Tag Archives: winter

Orange, Pancetta, and baby kale salad with honey-Pancetta vinaigrette

Orange, Pancetta, and baby kale salad with honey-Pancetta vinaigrette

Honey Pancetta Salad 2
As we ease into these cooler months, we tend to crave warm, heartwarming comfort foods like roasts, stews, casseroles and soups. Though it probably doesn’t first come to mind when thinking of autumn and winter foods, salad certainly shouldn’t be an option that’s taken off the (dinner) table. Sure, iceberg with Ranch dressing will be a little out of season to serve, but there are many other roughage and topping ingredients that are plentiful in the produce aisle during these next two seasons. Apples, avocado, citrus, beets, figs, and grapes, are great fruit and vegetable options, while arugula, spinach, escarole, baby kale, and endive all make great lettuce bases.

A great example of a salad that’s fit to serve in fall or winter is the following recipe that features citrus, crisp and salty Pancetta, hearty baby kale greens and a tangy, salty, sweet vinaigrette. Best of all, this salad can be served warm, as the vinaigrette is essentially cooked and and be rewarmed on the stove top just before serving if need be.
Read the rest of this entry

Soup for Dummies: Warm up with this easy-to-make curried cauliflower-apple soup

Soup for Dummies: Warm up with this easy-to-make curried cauliflower-apple soup

Cauliflower Soup 1 logo

When the temperatures start to take a nose dive and it’s finally time to dig out the sweaters, I have one thing on my mind (besides keeping warm): soup! Synonymous with warmth and comfort, no wonder it’s such a popular dish this time of year.

The best part about soup is that it’s so darn easy to make. Seriously. You throw everything into a pot, bring it to a boil, lower it to a simmer, then let it ride for anywhere from 20 minutes to a few hours (depending on what you put in it).

With most soup recipes, especially those that need to simmer for a long period of time, a lid is required during cooking to prevent the liquid from evaporating (or else you’ll just have a pot of soggy vegetables). Also, you’ll notice that soup is always cooked in a pot or saucepan with high sides instead of in a sauté pan with low sides. Why? The high sides prevent some of the moisture from leaving the pot and evaporating, while pans with low sides are designed to help wick moisture away — which is why they are great for making pan sauces and reductions.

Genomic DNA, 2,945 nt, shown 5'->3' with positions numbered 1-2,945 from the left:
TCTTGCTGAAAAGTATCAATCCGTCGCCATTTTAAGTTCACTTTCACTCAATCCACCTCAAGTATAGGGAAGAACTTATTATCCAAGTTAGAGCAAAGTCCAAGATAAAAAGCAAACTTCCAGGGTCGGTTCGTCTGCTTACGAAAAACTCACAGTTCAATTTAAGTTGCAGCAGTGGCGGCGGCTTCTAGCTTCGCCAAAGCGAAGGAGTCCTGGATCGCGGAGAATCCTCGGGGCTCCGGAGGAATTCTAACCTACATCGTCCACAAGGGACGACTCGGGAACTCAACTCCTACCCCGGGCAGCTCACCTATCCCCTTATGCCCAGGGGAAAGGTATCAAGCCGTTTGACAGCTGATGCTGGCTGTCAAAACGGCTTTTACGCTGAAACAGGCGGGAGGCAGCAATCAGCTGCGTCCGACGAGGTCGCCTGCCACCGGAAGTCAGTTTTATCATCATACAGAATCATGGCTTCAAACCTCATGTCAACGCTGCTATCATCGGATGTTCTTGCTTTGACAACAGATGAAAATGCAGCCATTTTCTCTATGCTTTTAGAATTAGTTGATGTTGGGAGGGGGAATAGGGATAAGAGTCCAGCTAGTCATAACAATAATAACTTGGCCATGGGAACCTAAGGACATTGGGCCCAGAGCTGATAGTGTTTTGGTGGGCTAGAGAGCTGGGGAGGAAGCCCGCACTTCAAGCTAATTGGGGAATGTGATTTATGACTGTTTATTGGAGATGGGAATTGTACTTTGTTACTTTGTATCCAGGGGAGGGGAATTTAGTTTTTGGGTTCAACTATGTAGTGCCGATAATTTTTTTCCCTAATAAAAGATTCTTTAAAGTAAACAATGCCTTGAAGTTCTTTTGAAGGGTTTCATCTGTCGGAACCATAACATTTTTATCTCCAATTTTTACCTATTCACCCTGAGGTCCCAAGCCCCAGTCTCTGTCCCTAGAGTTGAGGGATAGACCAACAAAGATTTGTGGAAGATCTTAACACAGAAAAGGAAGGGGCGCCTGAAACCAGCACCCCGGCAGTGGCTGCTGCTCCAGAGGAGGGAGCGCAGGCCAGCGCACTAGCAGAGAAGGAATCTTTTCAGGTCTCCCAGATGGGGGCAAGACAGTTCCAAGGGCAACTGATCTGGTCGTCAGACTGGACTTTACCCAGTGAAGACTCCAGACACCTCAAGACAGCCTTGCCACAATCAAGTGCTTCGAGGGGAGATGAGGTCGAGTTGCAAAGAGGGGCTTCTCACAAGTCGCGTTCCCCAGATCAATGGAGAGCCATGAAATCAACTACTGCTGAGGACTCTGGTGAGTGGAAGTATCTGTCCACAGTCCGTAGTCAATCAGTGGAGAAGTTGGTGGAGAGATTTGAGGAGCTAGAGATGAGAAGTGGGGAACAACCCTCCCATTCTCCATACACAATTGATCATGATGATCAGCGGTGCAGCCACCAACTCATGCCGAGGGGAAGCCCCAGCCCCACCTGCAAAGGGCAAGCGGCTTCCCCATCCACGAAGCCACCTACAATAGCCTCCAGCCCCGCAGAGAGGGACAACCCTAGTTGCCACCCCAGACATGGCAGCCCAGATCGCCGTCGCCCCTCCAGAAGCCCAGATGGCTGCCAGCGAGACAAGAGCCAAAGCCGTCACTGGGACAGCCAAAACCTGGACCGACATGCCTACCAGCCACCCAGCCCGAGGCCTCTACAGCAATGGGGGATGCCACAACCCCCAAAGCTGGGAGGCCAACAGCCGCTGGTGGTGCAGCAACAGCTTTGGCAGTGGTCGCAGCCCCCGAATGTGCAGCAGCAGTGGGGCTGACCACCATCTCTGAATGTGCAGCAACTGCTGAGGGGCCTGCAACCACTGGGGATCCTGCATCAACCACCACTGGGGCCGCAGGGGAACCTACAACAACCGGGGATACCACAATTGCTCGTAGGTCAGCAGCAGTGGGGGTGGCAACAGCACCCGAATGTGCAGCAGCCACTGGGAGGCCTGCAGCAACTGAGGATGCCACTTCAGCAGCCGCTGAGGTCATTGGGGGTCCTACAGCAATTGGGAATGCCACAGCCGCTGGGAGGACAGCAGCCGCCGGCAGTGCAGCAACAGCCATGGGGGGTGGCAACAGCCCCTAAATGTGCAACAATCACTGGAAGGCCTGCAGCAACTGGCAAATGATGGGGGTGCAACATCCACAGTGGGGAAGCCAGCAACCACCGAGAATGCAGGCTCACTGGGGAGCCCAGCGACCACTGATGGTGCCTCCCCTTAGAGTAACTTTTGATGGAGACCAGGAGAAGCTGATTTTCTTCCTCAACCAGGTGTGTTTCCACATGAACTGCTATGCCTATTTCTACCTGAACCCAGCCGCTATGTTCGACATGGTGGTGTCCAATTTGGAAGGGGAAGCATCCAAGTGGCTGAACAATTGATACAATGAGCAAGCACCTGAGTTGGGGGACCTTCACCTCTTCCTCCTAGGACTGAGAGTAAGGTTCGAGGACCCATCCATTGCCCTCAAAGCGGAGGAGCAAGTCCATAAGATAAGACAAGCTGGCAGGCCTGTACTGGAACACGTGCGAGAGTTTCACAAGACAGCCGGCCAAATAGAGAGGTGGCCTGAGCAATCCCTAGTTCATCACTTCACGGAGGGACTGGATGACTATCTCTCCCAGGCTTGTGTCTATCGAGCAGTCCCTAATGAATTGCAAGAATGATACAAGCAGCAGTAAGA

Curried Cauliflower and Apple Soup is a creamy, dreamy dish using currently abundant seasonal produce. Cauliflower is a great base for a pureed soup because, when blended, it acquires a creamed consistency; hence no cream (or the added calorie count) is needed. The Madras curry gives the recipe an Eastern twist and a pop of flavor, but feel free to omit it or change it up with your favorite curry blend.

Cauliflower Soup logo
Read the rest of this entry

No beans about it: Deep in the heart of Texas, the chili is all beef

No beans about it: Deep in the heart of Texas, the chili is all beef

Now that winter is officially here, there’s nothing more comforting than a hot bowl of stew to warm the body and the soul. My go-to is chili. It’s hearty, comforting and just about foolproof to make.

I had always been a fan of chili with beans, as those little legumes add nice texture and have a fair amount of fiber in them (yes, I care about these things). But since moving to Texas, I’d been meaning to give the state’s signature bean-less style of chili (aka “chili con carne”) a try in the kitchen.

Texans take much pride in their “bowl o’ red,” hence rules number one and two for Texas chili: absolutely no beans included, and it must have a tomato base, be it from the addition of tomato paste and/or canned tomatoes. No white, green or bean-laden types can be called true Tex chili here. Typically you’ll see Texas chili made with beef chuck or brisket, but if you don’t have all day to wait for it to cook, use ground beef (and don’t even think about using that lean stuff).

As for the cooking vessel, cast iron is the way to go. Its even heat distribution means everything inside gets cooked evenly — no scorched bottom and lukewarm surface. If you don’t have a cast iron, don’t fret; just make sure you stir your chili occasionally so that the bottom of the batch doesn’t burn. To finish off the dish, fresh cilantro, shredded cheese and onions are great options. I used a smoked cheddar to top mine and it added a smoky kick that nicely complemented the toasted chiles and spices in the dish. A side of cornbread or warm, soft tortillas to dip in the chili also make tasty accompaniments.